- Category: Interviews
UK prog metal youngsters, Ursus recently came up with their debut EP release titled "The Migration," which is a great opening for the band's future. Read below what they have to say about the EP and the future plans.
How would you describe “The Migration”?
The Migration is heavy as hell and it also grooves pretty damn hard! We took a lot of influences from progressive music and then just went heavier from there. For our first EP we wanted something that would hit the listener hard and The Migration does just that across the board, in the mix, in the songs and in the vocals. It sounds fairly technical without pushing too hard for odd time signatures and disjointed rhythms which ensure that anyone who is listening to it is banging their head from start to finish.
Are you satisfied with how “The Migration” turned out?
Musically these songs had all been in the works for at least 6 months before any recording was done which gave us the opportunity to spend a lot of time honing in on each track and making them all sound exactly how we wanted. Therefore we were extremely happy with the EP musically. Also considering how low budget the actual recording process was we were all thrilled with the production quality of the EP and we feel that this was especially important since the quality sets us apart from a lot of bands releasing their first EP’s. So overall we couldn’t be happier with our first EP however it is still the first one and we are a band that is looking to improve with every release so there is definitely room for improvement.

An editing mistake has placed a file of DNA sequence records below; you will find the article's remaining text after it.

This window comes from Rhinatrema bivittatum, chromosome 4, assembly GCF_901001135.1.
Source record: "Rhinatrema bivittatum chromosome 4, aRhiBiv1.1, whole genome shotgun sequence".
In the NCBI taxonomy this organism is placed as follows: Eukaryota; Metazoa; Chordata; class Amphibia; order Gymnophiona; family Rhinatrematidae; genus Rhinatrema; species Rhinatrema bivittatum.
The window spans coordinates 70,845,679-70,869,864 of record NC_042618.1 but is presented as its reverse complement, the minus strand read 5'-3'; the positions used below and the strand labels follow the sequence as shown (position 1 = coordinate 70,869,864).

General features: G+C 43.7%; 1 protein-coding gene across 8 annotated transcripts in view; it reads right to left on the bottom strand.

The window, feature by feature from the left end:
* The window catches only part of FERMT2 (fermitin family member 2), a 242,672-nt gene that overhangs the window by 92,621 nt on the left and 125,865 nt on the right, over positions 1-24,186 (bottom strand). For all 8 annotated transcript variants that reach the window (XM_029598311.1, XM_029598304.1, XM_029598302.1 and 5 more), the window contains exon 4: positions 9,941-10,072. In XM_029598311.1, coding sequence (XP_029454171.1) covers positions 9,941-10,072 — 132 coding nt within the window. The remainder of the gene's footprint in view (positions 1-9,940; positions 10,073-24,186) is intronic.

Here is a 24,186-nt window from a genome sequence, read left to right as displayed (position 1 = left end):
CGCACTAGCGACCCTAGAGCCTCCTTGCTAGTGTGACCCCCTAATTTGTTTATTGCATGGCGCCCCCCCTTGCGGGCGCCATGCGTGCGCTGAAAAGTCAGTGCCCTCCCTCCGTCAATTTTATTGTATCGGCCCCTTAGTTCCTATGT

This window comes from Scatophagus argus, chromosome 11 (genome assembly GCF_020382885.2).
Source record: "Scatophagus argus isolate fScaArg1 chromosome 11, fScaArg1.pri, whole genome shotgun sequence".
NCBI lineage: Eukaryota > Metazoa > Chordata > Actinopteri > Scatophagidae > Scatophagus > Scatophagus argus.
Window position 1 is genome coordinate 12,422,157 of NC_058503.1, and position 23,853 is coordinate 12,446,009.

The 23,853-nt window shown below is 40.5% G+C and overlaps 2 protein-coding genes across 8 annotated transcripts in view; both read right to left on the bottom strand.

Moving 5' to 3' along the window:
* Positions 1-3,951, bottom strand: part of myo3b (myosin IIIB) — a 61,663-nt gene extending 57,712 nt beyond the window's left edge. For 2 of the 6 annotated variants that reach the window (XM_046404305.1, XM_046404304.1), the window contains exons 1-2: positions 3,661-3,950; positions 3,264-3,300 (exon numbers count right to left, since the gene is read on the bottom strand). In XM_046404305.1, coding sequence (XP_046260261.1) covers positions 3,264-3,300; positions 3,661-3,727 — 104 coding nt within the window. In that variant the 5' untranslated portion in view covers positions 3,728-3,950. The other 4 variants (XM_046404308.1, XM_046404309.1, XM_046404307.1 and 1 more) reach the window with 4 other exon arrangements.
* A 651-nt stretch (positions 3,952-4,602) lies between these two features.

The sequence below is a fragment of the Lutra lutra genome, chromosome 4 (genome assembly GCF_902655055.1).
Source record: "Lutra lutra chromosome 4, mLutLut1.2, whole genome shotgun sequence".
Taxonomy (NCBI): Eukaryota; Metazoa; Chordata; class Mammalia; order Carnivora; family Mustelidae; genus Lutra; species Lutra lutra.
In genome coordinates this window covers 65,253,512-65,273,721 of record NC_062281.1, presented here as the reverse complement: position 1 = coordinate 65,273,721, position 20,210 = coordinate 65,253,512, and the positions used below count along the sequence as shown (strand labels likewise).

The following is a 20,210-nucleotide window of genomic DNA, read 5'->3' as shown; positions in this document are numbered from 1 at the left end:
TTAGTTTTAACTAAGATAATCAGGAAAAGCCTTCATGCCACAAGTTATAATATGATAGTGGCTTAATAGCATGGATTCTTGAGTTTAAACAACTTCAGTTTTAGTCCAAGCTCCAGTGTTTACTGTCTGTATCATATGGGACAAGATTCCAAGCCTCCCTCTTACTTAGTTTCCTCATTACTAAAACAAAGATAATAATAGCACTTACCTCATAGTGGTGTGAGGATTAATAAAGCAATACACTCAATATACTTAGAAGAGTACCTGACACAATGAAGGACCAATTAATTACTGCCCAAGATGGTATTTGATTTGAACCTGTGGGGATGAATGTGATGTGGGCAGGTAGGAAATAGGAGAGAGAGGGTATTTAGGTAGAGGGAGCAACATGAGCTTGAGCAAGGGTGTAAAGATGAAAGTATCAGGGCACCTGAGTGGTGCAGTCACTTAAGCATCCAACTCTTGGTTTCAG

The EP was recorded at a home studio. What are the drawbacks and benefits of working in such surrounding?
The great thing about working in a home studio environment, and having our guitarist record and mix the whole thing, is that you get to spend as much time as you want on each part. It allows you to be incredibly picky and only allow the best takes through into the finished product. Lots of bands that opt for a studio have to get everything recorded in the space of a few days because of the cost but we could take our time and make sure that everything was exactly how we wanted it before we released anything.